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Add and subtract something nearby that is simpler

Quick description

Suppose one is trying to estimate an expression involving a complicated function f(x) (e.g. something like \int_Y |\int_X f(x) K(x,y)\ dx|^p\ dy). But, one knows or believes that f(x) is somehow "close" (at least "on average") to a simpler quantity g(x). Then it can often become advantageous to add and subtract g(x) from f(x), i.e. to substitute

 f(x) = g(x) + (f(x)-g(x)).

In many cases the term involving g(x) is the "main term", and one can take advantage of the simpler structure of g to continue estimating this portion of the expression. Meanwhile, the term f(x)-g(x) is often an "error term"; either f-g is already small, in which case one can hope that the total contribution of this term to the expression one wants to estimate is already small, or f-g exhibits some sort of cancellation which will also make the final contribution to the original expression small (e.g. by the trick "use integration by parts to exploit cancellation").

For more complicated expressions (e.g. bilinear, multilinear, or nonlinear expressions) it is often useful to give the error term f-g its own name, e.g. = f-g. Then f = g+h, and any multilinear expression involving one or more copies of f will split into a "main term" involving all g's, plus lots of "error terms" involving one or more h's. Often, one treats the error terms by relatively crude upper bound estimates, but works carefully to estimate the main term as accurately as possible.

Typical examples of choices of g(x) include

  • the value f(x_0) of f at a point x_0 nearby to x

  • the average value \bar{f} = \frac{1}{|B|} \int_B f of f on some suitable set B;

  • the conditional expectation {\Bbb E}(f|{\mathcal B})(x) of f with respect to some \sigma-algebra {\mathcal B}.

  • Some sort of regularization, discretization, or other approximation to f (e.g. one could convolve f with an approximation to the identity).

Prerequisites

Undergraduate real analysis

Note iconIncomplete This article is incomplete. More examples wanted.

Example 1

A classic "\varepsilon/3" example: show that if a sequence of continuous functions  [a,b] \to \R converges uniformly to a limit  [a,b] \to \R, then f is also continuous.

To prove this, pick an x_0 \in [a,b] and \varepsilon > 0. The task is to show that if x is sufficiently close to x_0, then |f(x)-f(x_0)| \leq \varepsilon.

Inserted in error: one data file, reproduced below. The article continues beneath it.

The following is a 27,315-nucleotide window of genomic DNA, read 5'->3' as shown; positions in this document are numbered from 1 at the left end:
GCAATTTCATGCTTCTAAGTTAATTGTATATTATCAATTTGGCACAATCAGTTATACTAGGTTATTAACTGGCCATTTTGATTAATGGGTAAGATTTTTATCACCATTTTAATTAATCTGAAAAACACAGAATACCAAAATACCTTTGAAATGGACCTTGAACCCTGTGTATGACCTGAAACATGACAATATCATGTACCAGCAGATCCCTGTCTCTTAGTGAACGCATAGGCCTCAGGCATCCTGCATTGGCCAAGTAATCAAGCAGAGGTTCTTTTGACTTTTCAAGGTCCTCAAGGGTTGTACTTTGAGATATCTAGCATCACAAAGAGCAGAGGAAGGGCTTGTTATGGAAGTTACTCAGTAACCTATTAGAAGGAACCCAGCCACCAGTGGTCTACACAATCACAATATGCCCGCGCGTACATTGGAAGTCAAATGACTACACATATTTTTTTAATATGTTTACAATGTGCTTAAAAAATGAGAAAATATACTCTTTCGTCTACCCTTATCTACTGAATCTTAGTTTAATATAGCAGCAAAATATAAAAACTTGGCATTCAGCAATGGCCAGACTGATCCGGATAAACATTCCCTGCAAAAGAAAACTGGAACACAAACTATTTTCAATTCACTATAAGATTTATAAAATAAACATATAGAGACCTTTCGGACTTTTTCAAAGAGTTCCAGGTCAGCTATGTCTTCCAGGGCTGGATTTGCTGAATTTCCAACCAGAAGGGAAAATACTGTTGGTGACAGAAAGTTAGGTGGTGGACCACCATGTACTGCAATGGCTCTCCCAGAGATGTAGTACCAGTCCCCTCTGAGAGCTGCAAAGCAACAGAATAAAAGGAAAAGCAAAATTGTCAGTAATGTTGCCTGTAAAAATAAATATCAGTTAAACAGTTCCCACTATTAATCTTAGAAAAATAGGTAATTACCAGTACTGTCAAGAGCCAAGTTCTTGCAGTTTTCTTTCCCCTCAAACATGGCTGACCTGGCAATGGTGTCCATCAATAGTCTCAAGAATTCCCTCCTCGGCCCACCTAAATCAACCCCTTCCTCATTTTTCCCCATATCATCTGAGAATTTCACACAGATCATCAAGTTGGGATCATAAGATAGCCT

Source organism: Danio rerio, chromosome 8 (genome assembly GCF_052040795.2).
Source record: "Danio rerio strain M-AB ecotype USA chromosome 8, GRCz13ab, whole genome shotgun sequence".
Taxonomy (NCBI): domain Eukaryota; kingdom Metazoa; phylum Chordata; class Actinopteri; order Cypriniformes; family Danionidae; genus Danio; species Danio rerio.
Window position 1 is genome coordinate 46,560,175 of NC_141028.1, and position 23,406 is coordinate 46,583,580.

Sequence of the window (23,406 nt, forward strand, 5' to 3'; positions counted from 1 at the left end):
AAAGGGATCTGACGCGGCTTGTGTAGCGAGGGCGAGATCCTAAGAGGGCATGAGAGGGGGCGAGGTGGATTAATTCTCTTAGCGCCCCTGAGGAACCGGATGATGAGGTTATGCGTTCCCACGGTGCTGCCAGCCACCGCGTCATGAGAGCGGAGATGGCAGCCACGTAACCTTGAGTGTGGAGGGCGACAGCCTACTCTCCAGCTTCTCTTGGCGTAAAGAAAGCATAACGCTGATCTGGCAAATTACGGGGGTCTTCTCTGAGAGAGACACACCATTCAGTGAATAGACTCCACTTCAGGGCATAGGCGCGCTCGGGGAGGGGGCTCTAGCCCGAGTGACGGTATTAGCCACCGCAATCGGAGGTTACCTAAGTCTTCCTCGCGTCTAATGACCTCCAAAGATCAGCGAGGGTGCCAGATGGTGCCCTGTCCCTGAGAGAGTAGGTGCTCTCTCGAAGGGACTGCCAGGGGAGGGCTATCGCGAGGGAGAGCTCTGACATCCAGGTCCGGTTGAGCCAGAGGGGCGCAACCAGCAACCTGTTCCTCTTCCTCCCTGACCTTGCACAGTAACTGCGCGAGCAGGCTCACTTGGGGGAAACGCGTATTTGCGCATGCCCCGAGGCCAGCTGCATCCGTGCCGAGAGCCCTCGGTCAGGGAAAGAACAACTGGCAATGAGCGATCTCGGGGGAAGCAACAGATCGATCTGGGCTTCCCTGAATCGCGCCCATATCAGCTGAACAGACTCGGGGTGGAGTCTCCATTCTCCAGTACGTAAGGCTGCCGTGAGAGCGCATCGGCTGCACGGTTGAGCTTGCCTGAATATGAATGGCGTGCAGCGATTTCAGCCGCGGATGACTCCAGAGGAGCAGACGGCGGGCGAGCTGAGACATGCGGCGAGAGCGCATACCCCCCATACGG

But by hypothesis, we expect f(x) to be close to f_n(x), and f(x_0) to be close to f_n(x_0), for n large. Adding and subtracting these terms, and using the triangle inequality, we are led to the bound

 |f(x)-f(x_0)| \leq |f(x)-f_n(x)| + |f_n(x)-f_n(x_0)| + |f_n(x_0)-f(x_0)|.

Because of the uniform convergence, we know that for n large enough (independent of x or x_0 - this is important!), we can ensure that |f(x)-f_n(x)| \leq \varepsilon/3 and |f_n(x_0)-f(x_0)| \leq \varepsilon/3. Once we pick such an n, we can then use the fact that f_n is continuous to conclude that |f_n(x)-f_n(x_0)| \leq \varepsilon/3 for x close enough to x_0, and the claim follows.

Example 2

Let f \in L^p(\R) for some 1 \leq p < \infty, and let  \R \to \R^+ be a sequence of approximations to the identity (thus \int_\R \phi_n(x)\ dx = 1, and \lim_{n \to \infty} \int_{|x|>\varepsilon} \phi_n(x) = 0 for all \varepsilon > 0. Show that the convolutions = \int_\R f(x-y) \phi_n(y)\ dy converge in L^p to f.

(Supply proof here)

Example 3

(Calderon-Zygmund theory)

Example 4

(Roth's argument for three-term APs)

General discussion

In some cases, particularly those involving integration by parts or substitution, one wishes to use multiplying and dividing f(x) = \frac{1}{g(x)} g(x) f(x) instead of adding and subtracting. For instance, given an integral involving an expression e^{-x^2}, one may wish to multiply and divide by 2x in order to set up either an integration by parts, or a substitution y = x^2.

A more advanced version of this technique is generic chaining.

Comments

Inline comments

The following comments were made inline in the article. You can click on 'view commented text' to see precisely where they were made.

Strange elaboration

"either f-g is already small, in which case one can hope that the total contribution of this term is already small" sounds a bit strange to me! :D

When I saw the title of this,

When I saw the title of this, I thought it might be an amusing article that gave a surprisingly advanced perspective on addition and subtraction, but now I see that it is doing something else. I wonder if a more specific title such as "Add and subtract something simpler" might be an improvement: I think that captures more what the article is about, and also sticks in the mind as a slogan, which is something I hope will happen a lot with the Tricki. (In general, I prefer titles in the form of commands, though I haven't always managed to come up with such titles myself.)

Later: I did in the end go ahead and change the title.